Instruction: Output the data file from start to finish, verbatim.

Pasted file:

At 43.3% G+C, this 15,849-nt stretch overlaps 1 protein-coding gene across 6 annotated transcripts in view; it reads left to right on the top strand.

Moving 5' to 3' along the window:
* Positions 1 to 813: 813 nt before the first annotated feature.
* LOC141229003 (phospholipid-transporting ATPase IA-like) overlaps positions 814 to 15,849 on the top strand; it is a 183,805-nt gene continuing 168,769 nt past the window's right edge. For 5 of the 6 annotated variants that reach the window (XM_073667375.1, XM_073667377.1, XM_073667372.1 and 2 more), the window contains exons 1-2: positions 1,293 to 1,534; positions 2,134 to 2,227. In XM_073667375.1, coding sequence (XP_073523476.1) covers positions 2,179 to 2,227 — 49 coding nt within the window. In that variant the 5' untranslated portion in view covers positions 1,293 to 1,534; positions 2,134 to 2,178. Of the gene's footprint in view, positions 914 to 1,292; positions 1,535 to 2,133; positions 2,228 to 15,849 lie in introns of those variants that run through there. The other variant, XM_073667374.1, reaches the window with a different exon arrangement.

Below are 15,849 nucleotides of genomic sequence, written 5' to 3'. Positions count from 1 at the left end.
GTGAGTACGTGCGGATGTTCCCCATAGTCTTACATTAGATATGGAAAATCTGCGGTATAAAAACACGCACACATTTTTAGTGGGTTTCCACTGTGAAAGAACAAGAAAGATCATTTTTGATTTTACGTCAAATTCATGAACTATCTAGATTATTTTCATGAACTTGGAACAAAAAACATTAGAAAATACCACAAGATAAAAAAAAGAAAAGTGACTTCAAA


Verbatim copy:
At 43.3% G+C, this 15,849-nt stretch overlaps 1 protein-coding gene across 6 annotated transcripts in view; it reads left to right on the top strand.

Moving 5' to 3' along the window:
* Positions 1 to 813: 813 nt before the first annotated feature.
* LOC141229003 (phospholipid-transporting ATPase IA-like) overlaps positions 814 to 15,849 on the top strand; it is a 183,805-nt gene continuing 168,769 nt past the window's right edge. For 5 of the 6 annotated variants that reach the window (XM_073667375.1, XM_073667377.1, XM_073667372.1 and 2 more), the window contains exons 1-2: positions 1,293 to 1,534; positions 2,134 to 2,227. In XM_073667375.1, coding sequence (XP_073523476.1) covers positions 2,179 to 2,227 — 49 coding nt within the window. In that variant the 5' untranslated portion in view covers positions 1,293 to 1,534; positions 2,134 to 2,178. Of the gene's footprint in view, positions 914 to 1,292; positions 1,535 to 2,133; positions 2,228 to 15,849 lie in introns of those variants that run through there. The other variant, XM_073667374.1, reaches the window with a different exon arrangement.

Below are 15,849 nucleotides of genomic sequence, written 5' to 3'. Positions count from 1 at the left end.
GTGAGTACGTGCGGATGTTCCCCATAGTCTTACATTAGATATGGAAAATCTGCGGTATAAAAACACGCACACATTTTTAGTGGGTTTCCACTGTGAAAGAACAAGAAAGATCATTTTTGATTTTACGTCAAATTCATGAACTATCTAGATTATTTTCATGAACTTGGAACAAAAAACATTAGAAAATACCACAAGATAAAAAAAAGAAAAGTGACTTCAAA